July 2, 1863 - Today was the day that a Confederate cannonball mangled the right leg of General Daniel Sickles. The leg and the cannonball are still on display in the National Museum of Health and Medicine.
The injury came during the Battle of Gettysburg. General Sickles disobeyed orders and repositioned his troops in a move that is still hotly debated. By seeking higher ground he inadvertently exposed his Third Army Corps to a massive Confederate assault from two sides. 578 of his men were killed and over 3000 were injured. Some historians argue that the General's unwise move actually preoccupied the Confederates and served to blunt their original attack plans.
The insubordination at Gettysburg was just one of many controversies in the colorful career of Daniel Sickles. Before the war he represented New York in Congress and caused a considerable scandal when he brought a well-known prostitute (Fanny White) into its chambers. He also took White to England and presented her to Queen Victoria using the surname of one his political rivals.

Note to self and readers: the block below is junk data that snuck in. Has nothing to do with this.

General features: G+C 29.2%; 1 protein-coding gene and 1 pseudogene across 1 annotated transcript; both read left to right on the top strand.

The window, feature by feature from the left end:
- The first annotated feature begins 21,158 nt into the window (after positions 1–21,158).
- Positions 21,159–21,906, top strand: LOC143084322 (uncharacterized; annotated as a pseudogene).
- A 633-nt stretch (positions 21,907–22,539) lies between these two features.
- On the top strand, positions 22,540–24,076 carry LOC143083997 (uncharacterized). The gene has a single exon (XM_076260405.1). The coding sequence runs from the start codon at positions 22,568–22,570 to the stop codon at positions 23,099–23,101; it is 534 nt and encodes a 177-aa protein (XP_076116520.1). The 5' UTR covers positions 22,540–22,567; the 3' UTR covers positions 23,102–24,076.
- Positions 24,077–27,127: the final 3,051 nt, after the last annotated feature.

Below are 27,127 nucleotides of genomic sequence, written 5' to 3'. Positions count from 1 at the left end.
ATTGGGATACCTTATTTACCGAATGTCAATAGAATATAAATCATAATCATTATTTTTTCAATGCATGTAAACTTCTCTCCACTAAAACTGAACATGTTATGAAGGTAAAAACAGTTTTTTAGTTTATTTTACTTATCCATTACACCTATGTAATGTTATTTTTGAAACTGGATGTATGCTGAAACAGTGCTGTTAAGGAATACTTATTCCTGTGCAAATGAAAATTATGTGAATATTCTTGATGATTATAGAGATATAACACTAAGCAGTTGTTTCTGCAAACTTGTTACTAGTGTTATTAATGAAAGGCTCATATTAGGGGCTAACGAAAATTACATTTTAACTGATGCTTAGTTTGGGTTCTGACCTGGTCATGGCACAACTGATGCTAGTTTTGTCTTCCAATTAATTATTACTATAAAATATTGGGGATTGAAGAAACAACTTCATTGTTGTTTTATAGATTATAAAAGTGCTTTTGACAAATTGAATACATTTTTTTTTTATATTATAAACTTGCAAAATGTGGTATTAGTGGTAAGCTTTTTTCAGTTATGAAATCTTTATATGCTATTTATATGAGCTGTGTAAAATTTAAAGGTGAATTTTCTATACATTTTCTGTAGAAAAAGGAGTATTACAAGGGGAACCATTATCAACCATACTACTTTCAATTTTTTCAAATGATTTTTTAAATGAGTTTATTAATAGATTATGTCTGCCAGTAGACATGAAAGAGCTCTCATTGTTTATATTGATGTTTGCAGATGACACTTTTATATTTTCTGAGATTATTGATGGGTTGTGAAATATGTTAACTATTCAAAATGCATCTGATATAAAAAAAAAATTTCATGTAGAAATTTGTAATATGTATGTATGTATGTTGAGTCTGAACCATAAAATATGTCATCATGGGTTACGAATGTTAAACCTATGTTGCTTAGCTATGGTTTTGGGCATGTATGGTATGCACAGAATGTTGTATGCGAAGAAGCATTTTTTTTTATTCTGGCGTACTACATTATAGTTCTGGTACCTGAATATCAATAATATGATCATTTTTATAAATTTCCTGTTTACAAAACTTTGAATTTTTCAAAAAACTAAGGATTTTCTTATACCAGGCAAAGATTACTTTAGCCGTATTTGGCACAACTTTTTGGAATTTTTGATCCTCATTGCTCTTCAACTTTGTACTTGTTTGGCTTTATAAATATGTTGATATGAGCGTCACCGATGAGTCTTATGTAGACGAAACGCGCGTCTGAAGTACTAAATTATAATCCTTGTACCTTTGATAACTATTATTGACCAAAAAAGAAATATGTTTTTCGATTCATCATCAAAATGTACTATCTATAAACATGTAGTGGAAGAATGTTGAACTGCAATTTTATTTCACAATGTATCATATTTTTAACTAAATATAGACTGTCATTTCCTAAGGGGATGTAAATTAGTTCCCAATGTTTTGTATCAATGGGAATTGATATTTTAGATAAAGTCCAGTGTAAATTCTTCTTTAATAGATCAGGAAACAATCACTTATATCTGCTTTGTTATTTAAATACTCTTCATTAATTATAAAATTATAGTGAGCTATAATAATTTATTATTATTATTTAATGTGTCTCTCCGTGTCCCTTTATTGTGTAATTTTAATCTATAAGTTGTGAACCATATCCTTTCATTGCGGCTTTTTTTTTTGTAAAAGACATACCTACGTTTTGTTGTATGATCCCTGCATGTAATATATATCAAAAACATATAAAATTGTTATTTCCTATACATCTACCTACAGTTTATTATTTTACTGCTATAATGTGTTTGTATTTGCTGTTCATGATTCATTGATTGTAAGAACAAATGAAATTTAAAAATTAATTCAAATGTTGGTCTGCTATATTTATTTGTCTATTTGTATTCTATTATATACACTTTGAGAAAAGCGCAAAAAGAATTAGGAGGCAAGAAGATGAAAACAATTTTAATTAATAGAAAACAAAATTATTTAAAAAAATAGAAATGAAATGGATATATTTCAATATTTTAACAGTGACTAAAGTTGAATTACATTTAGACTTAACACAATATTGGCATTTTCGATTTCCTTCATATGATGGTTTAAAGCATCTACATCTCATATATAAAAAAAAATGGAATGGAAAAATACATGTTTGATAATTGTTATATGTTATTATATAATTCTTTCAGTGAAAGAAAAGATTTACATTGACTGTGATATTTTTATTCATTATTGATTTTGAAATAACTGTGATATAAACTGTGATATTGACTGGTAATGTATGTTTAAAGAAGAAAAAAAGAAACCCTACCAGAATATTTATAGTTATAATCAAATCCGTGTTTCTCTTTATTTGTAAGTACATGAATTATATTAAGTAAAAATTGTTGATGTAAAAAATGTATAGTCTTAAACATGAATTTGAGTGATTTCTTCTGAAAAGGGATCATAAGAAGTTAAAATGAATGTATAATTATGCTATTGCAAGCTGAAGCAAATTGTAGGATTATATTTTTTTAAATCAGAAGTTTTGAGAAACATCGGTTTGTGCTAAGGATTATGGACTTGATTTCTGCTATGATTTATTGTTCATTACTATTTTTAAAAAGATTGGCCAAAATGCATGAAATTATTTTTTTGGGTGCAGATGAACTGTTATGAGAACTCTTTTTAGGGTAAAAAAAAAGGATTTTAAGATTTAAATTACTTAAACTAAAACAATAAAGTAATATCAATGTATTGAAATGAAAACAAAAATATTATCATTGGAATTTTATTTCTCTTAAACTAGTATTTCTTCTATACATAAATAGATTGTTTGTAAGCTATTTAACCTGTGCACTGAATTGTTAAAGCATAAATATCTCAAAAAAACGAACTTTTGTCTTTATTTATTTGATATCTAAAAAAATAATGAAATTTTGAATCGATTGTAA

Meanwhile, his young and neglected wife, Teresa, was carrying on a steamy love affair with Philip Barton Key (the son of Francis Scott Key). When Sickles found out about it, he shot and killed the unarmed Key in Lafayette Park - within earshot of the White House.
Sickles immediately confessed to the murder and received an unprecedented outpouring of sympathy. His defense team came up with a novel strategy. They asserted that Sickles was so upset by his wife's infidelity that he was driven literally mad with rage. It was the first use of the temporary insanity defense in US history - and it worked! Sickles was acquitted.
Sickles continued his womanizing ways throughout the rest of his life - even after his leg was blown off. He died in 1914 and received a hero's burial at Arlington National Cemetery.